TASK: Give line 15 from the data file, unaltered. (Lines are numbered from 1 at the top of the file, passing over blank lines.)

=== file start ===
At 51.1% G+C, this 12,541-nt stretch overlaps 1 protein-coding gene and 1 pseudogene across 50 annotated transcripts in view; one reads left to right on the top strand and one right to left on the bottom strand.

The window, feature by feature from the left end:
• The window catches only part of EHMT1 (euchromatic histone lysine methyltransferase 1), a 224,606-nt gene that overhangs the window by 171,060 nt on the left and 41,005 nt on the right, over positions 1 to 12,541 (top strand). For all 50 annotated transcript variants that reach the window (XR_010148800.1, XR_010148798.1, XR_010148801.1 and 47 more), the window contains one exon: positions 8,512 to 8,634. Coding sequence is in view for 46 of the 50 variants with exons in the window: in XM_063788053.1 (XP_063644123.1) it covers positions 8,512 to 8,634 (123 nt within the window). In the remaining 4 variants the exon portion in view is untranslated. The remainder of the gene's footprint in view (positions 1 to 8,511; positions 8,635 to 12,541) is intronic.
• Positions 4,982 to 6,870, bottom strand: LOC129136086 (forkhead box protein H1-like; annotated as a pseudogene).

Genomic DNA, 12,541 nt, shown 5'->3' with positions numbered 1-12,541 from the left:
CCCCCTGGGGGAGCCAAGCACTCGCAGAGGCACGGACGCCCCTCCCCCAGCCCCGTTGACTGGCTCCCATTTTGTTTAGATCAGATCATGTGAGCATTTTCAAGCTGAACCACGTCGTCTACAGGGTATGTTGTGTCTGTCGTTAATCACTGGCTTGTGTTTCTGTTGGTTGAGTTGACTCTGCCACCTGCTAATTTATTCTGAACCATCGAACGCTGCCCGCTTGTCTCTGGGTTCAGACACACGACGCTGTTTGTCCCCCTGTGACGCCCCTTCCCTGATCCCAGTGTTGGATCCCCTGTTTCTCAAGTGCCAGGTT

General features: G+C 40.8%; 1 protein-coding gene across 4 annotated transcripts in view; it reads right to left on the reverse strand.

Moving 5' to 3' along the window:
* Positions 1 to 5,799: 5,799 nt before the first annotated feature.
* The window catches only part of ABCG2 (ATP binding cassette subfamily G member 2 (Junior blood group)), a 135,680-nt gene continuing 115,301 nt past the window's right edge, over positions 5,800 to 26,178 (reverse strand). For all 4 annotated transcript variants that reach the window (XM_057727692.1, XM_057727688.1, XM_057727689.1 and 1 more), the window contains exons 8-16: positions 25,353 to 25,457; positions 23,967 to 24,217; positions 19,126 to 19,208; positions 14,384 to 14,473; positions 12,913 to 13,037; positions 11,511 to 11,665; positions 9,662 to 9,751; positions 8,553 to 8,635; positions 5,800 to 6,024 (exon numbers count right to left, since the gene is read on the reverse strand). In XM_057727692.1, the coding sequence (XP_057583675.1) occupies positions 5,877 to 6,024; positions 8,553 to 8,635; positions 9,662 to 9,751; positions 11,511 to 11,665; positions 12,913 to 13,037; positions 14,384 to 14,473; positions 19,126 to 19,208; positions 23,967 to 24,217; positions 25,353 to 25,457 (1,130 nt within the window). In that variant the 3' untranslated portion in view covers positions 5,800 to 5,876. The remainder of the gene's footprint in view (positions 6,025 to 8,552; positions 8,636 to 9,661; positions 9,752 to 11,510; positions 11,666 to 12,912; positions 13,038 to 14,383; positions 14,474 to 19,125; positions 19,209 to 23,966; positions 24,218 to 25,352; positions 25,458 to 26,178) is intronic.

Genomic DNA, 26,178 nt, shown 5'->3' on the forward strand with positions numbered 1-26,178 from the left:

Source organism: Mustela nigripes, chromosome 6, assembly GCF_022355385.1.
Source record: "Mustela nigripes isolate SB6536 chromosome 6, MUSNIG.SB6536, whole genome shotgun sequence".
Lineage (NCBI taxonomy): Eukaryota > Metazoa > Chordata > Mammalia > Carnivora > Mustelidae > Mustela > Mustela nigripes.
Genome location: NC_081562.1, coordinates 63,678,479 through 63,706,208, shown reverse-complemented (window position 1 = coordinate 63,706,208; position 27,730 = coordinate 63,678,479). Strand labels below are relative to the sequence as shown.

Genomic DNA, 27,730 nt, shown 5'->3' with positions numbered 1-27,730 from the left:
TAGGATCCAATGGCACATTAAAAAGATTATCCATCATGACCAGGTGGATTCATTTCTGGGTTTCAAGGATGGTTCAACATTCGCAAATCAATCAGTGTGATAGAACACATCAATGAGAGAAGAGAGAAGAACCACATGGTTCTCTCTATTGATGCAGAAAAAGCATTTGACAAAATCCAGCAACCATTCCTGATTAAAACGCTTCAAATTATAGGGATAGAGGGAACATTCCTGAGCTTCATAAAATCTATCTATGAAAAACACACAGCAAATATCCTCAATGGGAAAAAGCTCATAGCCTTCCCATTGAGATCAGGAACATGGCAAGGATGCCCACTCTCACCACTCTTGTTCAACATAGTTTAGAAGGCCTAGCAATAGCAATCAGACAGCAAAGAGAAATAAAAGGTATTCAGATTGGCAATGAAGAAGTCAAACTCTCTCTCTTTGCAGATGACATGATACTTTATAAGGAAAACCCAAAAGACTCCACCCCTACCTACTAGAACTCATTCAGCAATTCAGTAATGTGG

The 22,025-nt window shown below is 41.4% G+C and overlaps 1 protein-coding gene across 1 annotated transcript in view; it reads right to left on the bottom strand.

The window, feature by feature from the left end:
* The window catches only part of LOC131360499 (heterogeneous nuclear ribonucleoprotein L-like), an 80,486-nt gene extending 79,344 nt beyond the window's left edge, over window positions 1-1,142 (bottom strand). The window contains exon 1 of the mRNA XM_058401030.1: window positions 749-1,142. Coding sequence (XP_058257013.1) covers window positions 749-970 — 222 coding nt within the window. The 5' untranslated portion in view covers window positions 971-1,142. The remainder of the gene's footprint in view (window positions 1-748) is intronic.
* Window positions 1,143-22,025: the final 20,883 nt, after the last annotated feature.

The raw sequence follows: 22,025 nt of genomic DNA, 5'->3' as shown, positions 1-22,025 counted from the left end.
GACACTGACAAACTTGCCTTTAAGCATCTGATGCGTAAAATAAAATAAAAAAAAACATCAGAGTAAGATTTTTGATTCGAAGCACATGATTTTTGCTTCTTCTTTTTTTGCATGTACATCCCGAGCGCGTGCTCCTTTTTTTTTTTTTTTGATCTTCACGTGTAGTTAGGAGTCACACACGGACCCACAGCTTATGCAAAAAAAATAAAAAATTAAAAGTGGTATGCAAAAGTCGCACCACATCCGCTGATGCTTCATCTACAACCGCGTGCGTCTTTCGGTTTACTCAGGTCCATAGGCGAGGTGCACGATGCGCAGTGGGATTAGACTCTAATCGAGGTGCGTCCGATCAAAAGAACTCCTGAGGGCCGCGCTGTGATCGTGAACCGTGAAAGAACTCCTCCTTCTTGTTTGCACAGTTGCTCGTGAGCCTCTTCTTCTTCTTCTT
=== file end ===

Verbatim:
Genome location: NC_081562.1, coordinates 63,678,479 through 63,706,208, shown reverse-complemented (window position 1 = coordinate 63,706,208; position 27,730 = coordinate 63,678,479). Strand labels below are relative to the sequence as shown.